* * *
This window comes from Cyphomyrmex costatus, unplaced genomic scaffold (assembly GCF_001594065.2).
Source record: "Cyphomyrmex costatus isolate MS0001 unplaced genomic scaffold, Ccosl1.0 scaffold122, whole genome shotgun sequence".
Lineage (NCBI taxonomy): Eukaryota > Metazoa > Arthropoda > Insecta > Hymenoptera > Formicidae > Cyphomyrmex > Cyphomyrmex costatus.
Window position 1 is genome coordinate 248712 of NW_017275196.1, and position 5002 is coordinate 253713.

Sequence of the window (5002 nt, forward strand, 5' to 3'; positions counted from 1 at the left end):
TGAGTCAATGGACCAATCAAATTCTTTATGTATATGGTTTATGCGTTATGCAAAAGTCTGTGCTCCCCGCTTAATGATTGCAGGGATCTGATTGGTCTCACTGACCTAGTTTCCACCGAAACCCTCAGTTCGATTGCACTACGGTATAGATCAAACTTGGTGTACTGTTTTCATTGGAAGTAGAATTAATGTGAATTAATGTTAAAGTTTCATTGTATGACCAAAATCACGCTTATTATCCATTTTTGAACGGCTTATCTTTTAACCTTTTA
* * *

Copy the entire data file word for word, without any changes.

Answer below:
This window comes from Cyphomyrmex costatus, unplaced genomic scaffold (assembly GCF_001594065.2).
Source record: "Cyphomyrmex costatus isolate MS0001 unplaced genomic scaffold, Ccosl1.0 scaffold122, whole genome shotgun sequence".
Lineage (NCBI taxonomy): Eukaryota > Metazoa > Arthropoda > Insecta > Hymenoptera > Formicidae > Cyphomyrmex > Cyphomyrmex costatus.
Window position 1 is genome coordinate 248712 of NW_017275196.1, and position 5002 is coordinate 253713.

Sequence of the window (5002 nt, forward strand, 5' to 3'; positions counted from 1 at the left end):
TGAGTCAATGGACCAATCAAATTCTTTATGTATATGGTTTATGCGTTATGCAAAAGTCTGTGCTCCCCGCTTAATGATTGCAGGGATCTGATTGGTCTCACTGACCTAGTTTCCACCGAAACCCTCAGTTCGATTGCACTACGGTATAGATCAAACTTGGTGTACTGTTTTCATTGGAAGTAGAATTAATGTGAATTAATGTTAAAGTTTCATTGTATGACCAAAATCACGCTTATTATCCATTTTTGAACGGCTTATCTTTTAACCTTTTA